Three years ago I had a Staphylococcus aureus infection on my spine and six months later in the rehabilitation hospital was told by two doctors, rather matter of factly, that I'd never walk again.
Although still rather rickety, I walk daily at my parallel bars and with a walker in the hospital hallways. There has to be some satisfaction in proving them wrong...
I was fitted for a pair of AFO (Ankle Foot Orthotic) which is a brace for the lower foot. Paralysed from the chest down, I have regained much of my previous action however what hasn't returned is the ability to raise my foot up (Dorsiflection). Pushing down with the foot (Plantarflection) is not a problem. So, when I try to walk, my toes droop down, pointing to the floor, and often getting caught with each step. The AFO holds the foot up so that it doesn't catch. Mine have a hinge with an insert permitting some movement at the ankle. They're formed plastic coming up the back and side of the calf to below the knee joint. Under pants and in shoes, they are not too noticeable. So with their use I can walk fairly normally without tripping over my toes.
I've ordered my own personal walker however, I always seem to fall through the cracks. The model I wanted with wheels on the front and posts on the rear are back ordered and I continue to wait, and wait. I hope to spend much more time out of the chair and walking when I receive the walker and hopefully this will allow the muscles to further strengthen and balance/stability to return.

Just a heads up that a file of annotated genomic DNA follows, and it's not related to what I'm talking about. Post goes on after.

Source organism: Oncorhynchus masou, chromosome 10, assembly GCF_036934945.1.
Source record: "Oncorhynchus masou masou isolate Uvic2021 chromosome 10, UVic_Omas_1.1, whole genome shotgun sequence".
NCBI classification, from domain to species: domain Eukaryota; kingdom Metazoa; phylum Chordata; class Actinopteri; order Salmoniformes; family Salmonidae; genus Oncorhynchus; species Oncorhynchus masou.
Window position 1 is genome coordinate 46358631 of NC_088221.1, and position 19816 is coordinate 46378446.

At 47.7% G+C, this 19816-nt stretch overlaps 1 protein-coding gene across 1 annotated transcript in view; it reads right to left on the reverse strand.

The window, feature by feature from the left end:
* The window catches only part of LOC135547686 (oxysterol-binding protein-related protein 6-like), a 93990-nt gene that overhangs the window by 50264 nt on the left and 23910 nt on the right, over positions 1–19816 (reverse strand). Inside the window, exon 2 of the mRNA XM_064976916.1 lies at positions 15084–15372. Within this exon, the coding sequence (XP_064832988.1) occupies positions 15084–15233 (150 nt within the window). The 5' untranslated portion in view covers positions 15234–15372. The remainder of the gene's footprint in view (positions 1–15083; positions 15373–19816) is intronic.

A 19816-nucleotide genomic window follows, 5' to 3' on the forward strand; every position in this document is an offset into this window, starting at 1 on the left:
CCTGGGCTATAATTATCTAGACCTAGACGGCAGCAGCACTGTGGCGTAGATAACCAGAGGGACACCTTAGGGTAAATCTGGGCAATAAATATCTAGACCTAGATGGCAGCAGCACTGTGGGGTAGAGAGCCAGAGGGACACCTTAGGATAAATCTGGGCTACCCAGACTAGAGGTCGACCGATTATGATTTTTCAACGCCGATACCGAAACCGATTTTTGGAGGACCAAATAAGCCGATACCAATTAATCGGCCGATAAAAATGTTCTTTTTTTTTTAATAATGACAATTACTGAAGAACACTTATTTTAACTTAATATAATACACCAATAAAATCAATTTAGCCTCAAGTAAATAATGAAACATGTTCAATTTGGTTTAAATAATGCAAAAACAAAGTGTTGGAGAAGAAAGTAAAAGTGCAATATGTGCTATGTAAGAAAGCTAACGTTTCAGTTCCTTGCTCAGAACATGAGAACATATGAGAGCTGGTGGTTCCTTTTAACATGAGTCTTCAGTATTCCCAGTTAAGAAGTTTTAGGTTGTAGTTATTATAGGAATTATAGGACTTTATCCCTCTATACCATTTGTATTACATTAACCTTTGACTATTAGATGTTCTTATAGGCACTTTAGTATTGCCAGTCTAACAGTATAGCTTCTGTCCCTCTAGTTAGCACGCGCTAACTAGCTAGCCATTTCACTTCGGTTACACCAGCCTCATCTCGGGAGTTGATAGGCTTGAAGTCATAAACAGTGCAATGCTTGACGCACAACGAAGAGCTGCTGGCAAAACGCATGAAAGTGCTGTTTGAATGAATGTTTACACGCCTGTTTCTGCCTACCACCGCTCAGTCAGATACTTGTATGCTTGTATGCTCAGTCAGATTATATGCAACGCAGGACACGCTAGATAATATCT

So Here is a short summary of my current status after 3 years;
(1) Paralysis - After being paralyzed from the chest down I now can walk with the aid of a walker for progressively longer distances. Differences in muscular strength (due to disuse rather than nerve damage) still has be a bit wobbly but that is improving. Balance and coordination will improve as strength and improves.
(2) Pain - Still significant. Pain and discomfort has remained relatively stable as my mobility increased. The neurogenic nerve pain fluctuates from just below the knees to the toes both in extent and in intensity. It is always there, day and night, often so intense it is difficult to concentrate on anything else. Still a cross between burning or pins & needles. Gabapentin and Nortriptyline do nothing!!! Doc won't prescribe Lyrica because of side effect concerns.
The other pain I have is Sciatic nerve pain. From my injury I suspect the nerve transmission causes one muscle to be weaker or another opposing muscle to be too strong causing my pelvic area to distort. Not noticeable by eye but the result is that there is pressure (compression or stretching?) of the sciatic nerve causing tremendous pain in the hip which occasionally radiates down to the heel. Hurts when I sit but even hurts when I lie on my stomach. Hip at the joint throbs with each pulse of blood. Analgesics (pain killers) don't work, nor has physiotherapy had much effect on it. Not too many options when you can't sit and can't stand. Well, I can stand but not for prolonged periods of time. In fact the sciatic nerve hurts least when I'm standing as I suspect the pressure pushes the alignment back to where it should be. Temporary relief.